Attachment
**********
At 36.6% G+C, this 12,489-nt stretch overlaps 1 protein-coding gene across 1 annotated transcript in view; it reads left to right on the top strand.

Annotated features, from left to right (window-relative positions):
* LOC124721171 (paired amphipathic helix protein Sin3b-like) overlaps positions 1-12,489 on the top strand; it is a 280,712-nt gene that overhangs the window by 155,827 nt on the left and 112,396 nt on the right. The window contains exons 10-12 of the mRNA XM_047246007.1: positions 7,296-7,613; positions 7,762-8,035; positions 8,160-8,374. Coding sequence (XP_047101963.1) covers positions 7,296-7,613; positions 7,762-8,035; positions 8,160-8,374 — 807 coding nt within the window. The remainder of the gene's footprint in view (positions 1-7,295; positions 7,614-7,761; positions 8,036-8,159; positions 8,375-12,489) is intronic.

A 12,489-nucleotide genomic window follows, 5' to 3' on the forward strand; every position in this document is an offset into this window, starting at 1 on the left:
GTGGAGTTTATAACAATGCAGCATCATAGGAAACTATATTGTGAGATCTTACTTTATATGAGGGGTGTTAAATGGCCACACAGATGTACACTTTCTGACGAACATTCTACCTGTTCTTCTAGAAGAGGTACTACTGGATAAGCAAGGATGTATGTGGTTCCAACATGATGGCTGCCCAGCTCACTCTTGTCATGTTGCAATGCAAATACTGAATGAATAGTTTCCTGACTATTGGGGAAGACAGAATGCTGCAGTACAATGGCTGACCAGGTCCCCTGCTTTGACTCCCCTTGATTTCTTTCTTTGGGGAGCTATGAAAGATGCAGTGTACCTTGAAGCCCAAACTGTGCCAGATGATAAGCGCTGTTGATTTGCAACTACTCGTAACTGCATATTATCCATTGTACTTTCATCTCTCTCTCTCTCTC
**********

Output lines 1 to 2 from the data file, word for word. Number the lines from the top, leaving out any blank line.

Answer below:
At 36.6% G+C, this 12,489-nt stretch overlaps 1 protein-coding gene across 1 annotated transcript in view; it reads left to right on the top strand.

Annotated features, from left to right (window-relative positions):